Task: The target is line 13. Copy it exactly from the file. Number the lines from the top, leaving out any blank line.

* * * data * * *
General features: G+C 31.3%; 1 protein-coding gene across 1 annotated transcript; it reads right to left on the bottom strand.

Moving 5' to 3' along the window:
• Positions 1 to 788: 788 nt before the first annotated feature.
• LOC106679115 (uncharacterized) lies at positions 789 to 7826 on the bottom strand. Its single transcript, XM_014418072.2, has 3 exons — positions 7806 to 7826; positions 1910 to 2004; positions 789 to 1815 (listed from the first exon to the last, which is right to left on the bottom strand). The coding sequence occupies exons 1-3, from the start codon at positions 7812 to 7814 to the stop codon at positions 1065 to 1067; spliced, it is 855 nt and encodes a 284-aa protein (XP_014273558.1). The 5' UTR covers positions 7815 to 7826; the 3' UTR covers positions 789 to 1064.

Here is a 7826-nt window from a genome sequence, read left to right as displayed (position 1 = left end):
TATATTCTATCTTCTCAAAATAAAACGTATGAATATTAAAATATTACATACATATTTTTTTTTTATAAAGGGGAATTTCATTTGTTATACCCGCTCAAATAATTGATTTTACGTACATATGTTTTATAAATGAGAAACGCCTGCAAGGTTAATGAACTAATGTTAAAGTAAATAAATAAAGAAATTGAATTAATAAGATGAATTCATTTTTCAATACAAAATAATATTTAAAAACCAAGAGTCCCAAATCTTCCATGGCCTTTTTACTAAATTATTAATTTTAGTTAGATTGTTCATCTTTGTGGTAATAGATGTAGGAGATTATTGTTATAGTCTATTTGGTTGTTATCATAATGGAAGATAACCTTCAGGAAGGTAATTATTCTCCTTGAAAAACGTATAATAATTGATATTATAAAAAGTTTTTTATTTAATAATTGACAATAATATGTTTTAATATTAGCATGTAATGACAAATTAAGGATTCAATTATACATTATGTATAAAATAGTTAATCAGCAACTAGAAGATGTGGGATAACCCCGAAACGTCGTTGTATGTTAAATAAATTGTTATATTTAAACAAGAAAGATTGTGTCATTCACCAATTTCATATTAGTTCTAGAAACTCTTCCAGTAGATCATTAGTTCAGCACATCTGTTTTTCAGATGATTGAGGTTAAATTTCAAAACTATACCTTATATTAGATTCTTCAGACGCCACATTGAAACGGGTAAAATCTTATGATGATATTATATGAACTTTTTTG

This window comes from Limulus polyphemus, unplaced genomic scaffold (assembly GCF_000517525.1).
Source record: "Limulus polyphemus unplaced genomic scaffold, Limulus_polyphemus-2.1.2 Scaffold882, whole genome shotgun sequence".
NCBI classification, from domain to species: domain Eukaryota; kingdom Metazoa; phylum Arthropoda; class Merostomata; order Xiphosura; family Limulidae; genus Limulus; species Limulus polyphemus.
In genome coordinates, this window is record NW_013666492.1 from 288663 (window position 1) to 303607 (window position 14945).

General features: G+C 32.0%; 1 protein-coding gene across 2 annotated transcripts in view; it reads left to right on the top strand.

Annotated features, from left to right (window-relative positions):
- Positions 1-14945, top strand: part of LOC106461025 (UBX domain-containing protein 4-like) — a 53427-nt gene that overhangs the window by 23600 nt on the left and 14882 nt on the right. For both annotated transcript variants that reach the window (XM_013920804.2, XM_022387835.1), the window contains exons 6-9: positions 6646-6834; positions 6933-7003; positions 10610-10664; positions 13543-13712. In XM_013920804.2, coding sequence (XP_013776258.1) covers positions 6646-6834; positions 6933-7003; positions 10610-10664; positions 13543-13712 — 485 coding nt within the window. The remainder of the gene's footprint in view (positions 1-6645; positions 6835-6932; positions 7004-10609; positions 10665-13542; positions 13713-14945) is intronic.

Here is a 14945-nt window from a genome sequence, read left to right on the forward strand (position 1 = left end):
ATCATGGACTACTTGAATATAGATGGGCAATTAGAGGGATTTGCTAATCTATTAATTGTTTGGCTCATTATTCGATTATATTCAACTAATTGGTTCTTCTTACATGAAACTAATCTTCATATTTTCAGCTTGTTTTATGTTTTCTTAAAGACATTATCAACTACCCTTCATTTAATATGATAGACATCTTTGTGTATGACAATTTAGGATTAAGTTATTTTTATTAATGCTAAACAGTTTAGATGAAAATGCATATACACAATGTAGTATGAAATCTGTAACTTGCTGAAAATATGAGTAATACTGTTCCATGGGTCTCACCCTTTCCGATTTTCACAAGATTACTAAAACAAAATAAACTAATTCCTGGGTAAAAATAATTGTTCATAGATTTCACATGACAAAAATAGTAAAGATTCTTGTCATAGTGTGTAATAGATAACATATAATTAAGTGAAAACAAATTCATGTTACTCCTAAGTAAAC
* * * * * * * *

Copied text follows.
- Positions 1-14945, top strand: part of LOC106461025 (UBX domain-containing protein 4-like) — a 53427-nt gene that overhangs the window by 23600 nt on the left and 14882 nt on the right. For both annotated transcript variants that reach the window (XM_013920804.2, XM_022387835.1), the window contains exons 6-9: positions 6646-6834; positions 6933-7003; positions 10610-10664; positions 13543-13712. In XM_013920804.2, coding sequence (XP_013776258.1) covers positions 6646-6834; positions 6933-7003; positions 10610-10664; positions 13543-13712 — 485 coding nt within the window. The remainder of the gene's footprint in view (positions 1-6645; positions 6835-6932; positions 7004-10609; positions 10665-13542; positions 13713-14945) is intronic.